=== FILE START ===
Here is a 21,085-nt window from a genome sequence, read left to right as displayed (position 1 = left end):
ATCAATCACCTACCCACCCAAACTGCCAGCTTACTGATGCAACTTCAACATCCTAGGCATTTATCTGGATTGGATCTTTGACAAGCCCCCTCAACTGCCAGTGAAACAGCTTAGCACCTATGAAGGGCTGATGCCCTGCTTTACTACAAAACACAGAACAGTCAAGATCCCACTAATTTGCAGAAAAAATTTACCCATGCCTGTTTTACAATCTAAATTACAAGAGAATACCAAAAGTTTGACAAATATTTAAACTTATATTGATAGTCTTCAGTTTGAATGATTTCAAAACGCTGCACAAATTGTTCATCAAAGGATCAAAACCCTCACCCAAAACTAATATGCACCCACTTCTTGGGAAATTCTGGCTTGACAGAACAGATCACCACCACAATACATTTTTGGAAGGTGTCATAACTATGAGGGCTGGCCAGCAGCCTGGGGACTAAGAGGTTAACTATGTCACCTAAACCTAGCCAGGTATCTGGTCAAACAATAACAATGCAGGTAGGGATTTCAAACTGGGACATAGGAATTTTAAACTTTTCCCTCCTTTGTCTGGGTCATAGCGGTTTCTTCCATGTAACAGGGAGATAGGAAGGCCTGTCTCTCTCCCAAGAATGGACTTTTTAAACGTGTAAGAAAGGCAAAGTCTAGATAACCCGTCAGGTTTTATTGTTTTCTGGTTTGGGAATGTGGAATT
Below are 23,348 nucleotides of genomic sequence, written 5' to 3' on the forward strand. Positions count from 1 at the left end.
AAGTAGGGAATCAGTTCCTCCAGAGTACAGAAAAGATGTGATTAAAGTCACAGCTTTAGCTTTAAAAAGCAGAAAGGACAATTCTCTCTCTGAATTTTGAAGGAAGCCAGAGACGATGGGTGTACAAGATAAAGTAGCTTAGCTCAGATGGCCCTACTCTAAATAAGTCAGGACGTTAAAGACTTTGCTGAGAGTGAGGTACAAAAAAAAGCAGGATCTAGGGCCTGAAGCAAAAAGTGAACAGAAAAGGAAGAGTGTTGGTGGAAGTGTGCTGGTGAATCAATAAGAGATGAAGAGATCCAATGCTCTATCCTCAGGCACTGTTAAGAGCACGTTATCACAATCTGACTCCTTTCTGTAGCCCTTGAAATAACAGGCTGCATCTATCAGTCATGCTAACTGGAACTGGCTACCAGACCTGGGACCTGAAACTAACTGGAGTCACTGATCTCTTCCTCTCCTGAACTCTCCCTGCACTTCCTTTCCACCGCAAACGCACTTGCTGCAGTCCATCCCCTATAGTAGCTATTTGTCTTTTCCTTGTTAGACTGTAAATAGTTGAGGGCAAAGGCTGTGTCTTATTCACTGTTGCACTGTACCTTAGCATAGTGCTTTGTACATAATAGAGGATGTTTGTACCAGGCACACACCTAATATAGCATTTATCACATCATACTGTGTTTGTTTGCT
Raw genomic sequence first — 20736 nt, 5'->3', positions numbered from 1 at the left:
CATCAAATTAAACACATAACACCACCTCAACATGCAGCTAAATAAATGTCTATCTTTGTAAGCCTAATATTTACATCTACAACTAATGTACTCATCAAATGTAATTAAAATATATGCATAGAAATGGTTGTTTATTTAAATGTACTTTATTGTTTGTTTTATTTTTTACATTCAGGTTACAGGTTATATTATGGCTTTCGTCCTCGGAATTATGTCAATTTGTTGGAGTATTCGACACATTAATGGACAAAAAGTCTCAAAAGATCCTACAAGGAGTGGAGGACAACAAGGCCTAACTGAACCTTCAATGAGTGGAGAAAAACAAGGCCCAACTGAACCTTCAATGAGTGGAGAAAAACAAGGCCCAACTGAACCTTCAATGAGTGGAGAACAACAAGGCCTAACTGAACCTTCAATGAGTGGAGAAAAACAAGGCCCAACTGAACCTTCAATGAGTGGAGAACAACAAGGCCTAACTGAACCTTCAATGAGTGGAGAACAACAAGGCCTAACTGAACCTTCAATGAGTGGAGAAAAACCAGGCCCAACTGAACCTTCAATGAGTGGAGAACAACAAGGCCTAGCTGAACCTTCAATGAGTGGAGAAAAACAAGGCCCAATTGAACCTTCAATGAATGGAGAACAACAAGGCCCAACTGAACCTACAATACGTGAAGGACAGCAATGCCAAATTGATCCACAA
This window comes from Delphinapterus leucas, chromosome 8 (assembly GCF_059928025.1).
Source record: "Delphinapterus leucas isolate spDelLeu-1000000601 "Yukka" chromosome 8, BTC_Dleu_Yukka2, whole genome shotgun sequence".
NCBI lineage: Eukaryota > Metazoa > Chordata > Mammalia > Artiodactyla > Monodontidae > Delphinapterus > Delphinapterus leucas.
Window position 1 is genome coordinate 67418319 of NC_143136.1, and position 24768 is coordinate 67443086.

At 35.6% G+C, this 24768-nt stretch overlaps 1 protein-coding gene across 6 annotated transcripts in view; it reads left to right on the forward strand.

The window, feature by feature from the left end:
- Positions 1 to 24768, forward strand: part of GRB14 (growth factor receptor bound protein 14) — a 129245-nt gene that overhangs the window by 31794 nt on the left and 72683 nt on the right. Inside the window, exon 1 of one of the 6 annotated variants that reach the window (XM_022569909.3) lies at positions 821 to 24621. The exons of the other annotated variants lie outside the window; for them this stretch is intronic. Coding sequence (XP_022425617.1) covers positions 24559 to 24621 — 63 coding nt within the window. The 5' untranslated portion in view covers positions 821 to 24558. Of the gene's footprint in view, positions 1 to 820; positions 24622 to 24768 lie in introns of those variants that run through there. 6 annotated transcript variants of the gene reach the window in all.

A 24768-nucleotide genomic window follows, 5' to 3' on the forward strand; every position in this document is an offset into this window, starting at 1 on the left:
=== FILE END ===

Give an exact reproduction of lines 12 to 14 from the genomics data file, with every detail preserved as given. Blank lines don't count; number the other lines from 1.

The window, feature by feature from the left end:
- Positions 1 to 24768, forward strand: part of GRB14 (growth factor receptor bound protein 14) — a 129245-nt gene that overhangs the window by 31794 nt on the left and 72683 nt on the right. Inside the window, exon 1 of one of the 6 annotated variants that reach the window (XM_022569909.3) lies at positions 821 to 24621. The exons of the other annotated variants lie outside the window; for them this stretch is intronic. Coding sequence (XP_022425617.1) covers positions 24559 to 24621 — 63 coding nt within the window. The 5' untranslated portion in view covers positions 821 to 24558. Of the gene's footprint in view, positions 1 to 820; positions 24622 to 24768 lie in introns of those variants that run through there. 6 annotated transcript variants of the gene reach the window in all.

A 24768-nucleotide genomic window follows, 5' to 3' on the forward strand; every position in this document is an offset into this window, starting at 1 on the left: